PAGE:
We've just passed the 50th anniversary of Marilyn Monroe’s death from an overdose of barbiturates, but the world still can’t keep its collective eyes off of her visage — or brand. She may not have an annual week dedicated to her as Elvis does, but her doe-eyed, beauty-marked visage is stronger than ever.
Forbes, which has made something of a cottage industry out of tracking dead celebrities' brands, estimates that Monroe pulled in $27 million in 2011, third behind Michael Jackson and Presley in the dead-celeb sweepstakes.
Her image and likeness are controlled by Authentic Brands Group and partner NECA, which purchased the Monroe brand in 2010. The plan in process now, according to the Associated Press, is to upgrade “Monroe offerings from trinkets to cosmetic lines, spas, salons and apparel.”
News of her doings can creepily be found on a Twitter account, where Monroe has almost 63,000 followers. That pales in comparison to the almost 3.5 million fans she has on Facebook. Glamour never sleeps, it seems. “Our aim has been to clean up the brand,” said Authentic Brands CEO Jamie Salter to the AP.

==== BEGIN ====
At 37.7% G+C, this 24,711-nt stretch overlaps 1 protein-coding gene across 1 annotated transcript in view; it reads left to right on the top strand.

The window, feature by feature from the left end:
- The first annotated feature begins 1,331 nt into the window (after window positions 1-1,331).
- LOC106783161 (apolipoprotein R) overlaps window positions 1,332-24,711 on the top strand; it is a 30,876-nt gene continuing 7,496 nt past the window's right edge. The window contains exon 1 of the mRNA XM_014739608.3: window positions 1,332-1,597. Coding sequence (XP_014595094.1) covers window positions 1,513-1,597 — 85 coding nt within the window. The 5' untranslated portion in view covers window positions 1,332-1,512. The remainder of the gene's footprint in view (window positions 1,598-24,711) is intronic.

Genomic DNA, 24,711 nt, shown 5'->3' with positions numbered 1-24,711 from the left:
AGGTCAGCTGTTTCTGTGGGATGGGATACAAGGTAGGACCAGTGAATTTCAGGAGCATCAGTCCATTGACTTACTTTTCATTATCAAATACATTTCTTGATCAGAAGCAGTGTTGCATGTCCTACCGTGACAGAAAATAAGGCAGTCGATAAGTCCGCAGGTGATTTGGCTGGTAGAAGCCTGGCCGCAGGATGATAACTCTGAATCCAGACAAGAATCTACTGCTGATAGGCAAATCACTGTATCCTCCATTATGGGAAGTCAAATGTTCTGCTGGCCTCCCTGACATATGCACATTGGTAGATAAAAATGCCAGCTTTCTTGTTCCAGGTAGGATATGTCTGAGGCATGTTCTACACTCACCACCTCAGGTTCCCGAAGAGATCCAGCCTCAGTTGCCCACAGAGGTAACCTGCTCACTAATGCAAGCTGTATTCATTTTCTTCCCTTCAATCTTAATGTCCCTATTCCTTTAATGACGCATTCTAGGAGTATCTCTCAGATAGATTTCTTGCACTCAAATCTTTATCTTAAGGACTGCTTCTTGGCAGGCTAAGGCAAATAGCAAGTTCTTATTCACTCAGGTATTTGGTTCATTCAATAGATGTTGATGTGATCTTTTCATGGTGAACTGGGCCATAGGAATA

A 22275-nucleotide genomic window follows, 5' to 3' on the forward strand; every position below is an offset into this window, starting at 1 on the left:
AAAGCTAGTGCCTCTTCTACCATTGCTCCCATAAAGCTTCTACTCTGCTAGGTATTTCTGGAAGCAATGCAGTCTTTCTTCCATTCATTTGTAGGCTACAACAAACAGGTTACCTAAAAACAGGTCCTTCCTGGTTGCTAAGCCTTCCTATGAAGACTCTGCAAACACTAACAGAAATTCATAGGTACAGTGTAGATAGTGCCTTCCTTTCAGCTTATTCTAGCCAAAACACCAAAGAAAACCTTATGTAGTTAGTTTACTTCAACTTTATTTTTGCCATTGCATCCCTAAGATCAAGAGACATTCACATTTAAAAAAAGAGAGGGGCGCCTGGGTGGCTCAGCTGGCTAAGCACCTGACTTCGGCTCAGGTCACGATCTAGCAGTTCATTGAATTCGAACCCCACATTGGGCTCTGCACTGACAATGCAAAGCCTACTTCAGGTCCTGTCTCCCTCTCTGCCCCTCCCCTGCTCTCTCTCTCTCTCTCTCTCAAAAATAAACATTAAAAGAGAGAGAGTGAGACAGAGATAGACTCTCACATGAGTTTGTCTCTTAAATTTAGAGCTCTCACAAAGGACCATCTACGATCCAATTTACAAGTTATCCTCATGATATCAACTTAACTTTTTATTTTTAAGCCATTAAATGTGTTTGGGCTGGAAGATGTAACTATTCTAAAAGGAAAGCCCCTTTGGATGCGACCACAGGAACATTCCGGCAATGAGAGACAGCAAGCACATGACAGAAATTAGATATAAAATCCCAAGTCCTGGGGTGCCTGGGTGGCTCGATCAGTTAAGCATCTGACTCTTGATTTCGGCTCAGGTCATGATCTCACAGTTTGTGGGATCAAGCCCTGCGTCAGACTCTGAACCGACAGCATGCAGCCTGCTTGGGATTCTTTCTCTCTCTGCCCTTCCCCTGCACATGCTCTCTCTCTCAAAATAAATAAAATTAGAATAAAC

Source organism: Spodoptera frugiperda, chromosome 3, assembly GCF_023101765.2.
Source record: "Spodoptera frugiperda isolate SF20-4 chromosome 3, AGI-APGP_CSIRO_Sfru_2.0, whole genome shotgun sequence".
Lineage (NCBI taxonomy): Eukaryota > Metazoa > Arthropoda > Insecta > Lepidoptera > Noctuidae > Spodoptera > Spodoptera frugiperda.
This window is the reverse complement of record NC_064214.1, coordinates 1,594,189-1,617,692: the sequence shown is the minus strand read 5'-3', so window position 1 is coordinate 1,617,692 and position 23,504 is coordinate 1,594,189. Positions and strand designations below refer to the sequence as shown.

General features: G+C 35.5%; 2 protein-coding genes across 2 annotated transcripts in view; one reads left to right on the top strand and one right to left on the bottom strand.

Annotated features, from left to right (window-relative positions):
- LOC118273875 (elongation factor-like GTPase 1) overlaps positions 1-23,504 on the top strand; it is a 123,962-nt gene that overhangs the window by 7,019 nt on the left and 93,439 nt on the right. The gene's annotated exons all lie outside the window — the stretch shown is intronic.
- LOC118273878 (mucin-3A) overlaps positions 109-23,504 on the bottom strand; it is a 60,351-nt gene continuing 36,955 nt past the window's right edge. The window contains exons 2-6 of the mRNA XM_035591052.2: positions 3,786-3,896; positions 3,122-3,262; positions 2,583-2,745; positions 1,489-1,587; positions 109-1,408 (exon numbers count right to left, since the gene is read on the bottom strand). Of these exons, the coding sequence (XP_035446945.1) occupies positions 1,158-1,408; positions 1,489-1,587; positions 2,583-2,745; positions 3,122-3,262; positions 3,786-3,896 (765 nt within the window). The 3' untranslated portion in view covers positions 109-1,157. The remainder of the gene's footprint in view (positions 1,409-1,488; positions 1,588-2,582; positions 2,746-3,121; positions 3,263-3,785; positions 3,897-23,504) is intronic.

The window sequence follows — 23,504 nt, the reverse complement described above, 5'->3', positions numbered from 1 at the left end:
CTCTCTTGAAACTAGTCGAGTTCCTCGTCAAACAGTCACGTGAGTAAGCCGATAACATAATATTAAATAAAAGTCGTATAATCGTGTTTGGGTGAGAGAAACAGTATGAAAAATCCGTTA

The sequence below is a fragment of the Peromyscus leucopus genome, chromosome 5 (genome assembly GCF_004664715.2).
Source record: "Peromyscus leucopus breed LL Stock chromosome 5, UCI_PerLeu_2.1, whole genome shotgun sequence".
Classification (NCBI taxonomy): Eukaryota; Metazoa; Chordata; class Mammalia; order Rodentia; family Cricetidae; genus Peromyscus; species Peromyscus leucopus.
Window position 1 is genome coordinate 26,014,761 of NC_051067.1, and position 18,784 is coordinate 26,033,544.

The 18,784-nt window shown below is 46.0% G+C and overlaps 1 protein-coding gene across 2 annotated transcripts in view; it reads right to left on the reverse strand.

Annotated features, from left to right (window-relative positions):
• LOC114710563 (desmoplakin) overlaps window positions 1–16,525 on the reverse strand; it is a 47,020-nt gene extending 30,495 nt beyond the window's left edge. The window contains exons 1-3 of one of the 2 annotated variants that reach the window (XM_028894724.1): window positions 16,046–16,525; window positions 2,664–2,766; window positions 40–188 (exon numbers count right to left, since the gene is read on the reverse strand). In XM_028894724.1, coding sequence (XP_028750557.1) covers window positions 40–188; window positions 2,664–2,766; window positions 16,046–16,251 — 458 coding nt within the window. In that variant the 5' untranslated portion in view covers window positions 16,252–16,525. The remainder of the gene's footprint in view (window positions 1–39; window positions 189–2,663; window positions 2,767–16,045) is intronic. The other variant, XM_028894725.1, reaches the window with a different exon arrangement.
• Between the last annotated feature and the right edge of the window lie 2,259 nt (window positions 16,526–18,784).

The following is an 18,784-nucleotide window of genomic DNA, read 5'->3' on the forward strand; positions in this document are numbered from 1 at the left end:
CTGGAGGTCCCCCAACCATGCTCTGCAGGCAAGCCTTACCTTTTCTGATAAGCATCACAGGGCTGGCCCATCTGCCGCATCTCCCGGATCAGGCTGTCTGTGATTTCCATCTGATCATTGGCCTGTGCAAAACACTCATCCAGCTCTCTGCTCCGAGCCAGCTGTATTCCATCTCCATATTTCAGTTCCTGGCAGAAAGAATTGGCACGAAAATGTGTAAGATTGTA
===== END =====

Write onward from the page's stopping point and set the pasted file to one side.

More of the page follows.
With that hope, Authentic has teamed up with such brands as Dior, Dolce & Gabbana, MAC Cosmetics and the Marilyn Monroe Cafe chain, a group of high-end coffee shops boasting "premium coffee, luscious drinks and beautiful bites," to create new products.
The target audience aren’t the men who lusted after the blonde bombshell but teenage girls still grappling with their own sexuality and notions of femininity and empowerment. Lawrence Schiller, the photographer who shot Monroe for the last time, told the AP that teenage girls have been turning out in droves to see her infamous last shoot.
“In the ‘70s the pictures that were selling were the ones that were very, very sexy,” Schiller said, but since the early 2000s, the images that sell are more of her as her everyday self. “I think people want to see her now as a real person. They want to see her in a simpler way.”
However they want to relate to Monroe, Authentic Brands and NECA are more than happy to accommodate — a very Monroevian philosophy.